National governments may finally find a way to introduce international taxation. The beauty of taxing global public bads (like air travel, overfishing, oil exploration, currency speculation), and the reason it is so appropriate for a sustainable development framework, is that either a) the bad is diminished or b) the money raised can be spent on global public goods.

Some people say a focus on sustainable development will mean longer term horizons and objectives, but I disagree. Both sustainable development and poverty eradication are both long-term and urgent endeavours, requiring not only the gradual and substantial redirection of country policies, but rapid response to pressing problems. But it is true that politicians, who generally have short-term (four to six-year) mandates are better at making short-term decisions. Long-term global objectives will require decision making at a multilateral level, but the challenge is making such decisions legitimate and effective. One clue comes from the language of climate finance which emphasises entitlement rather than voluntarism. This sense of the historical responsibility of developed countries could be expanded to cover not just greenhouse gas emissions but also depletion of natural ecosystems and resources, transforming the balance of power between source and recipient of development finance.

Ideally, sustainable development could provide an overarching framework within which all sub-goals (eg poverty eradication, social equality, ecosystem maintenance, climate compatibility) are framed. Sustainable development is not a subset of development; it is development (in a modern world of resource limits). Environmental issues are not one factor among many (as in MDG7), but the meta-context within which poverty and other goals are sought.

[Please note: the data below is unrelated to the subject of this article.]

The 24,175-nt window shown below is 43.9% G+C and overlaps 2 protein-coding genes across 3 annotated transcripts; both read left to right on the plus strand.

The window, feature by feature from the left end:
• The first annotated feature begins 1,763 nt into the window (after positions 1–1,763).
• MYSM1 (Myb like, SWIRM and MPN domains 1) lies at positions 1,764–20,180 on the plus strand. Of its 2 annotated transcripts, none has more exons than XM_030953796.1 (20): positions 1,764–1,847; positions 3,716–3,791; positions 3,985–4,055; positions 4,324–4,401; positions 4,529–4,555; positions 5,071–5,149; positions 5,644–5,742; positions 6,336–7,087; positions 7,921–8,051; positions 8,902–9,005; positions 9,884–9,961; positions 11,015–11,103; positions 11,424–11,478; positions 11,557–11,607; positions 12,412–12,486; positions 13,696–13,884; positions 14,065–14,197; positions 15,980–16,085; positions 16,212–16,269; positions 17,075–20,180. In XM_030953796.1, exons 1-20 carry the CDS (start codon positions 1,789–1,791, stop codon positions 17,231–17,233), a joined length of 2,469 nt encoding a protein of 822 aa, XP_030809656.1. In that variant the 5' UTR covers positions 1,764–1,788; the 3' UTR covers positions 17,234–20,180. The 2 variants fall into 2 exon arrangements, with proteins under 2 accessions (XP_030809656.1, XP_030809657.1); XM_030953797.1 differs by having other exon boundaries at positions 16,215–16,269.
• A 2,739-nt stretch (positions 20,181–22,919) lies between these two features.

And while we are at it, it may be time to redefine Official Development Assistance. The objectives of development co-operation (including climate finance) could be folded into a single definition such as: "the promotion of sustainable development, with particular concern for poverty eradication, equitable resource management, human rights, and global stability", rebranding it as sustainable development co-operation, or SDC.

A final point. There is a serious danger that poor countries may come under pressure to compromise on poverty reduction objectives for the sake of the planet – "green aid conditionalities" could emerge. It should be made explicit that the poorest countries should follow whatever path best brings them out of poverty, including engaging in dirty growth if that means eradicating poverty faster.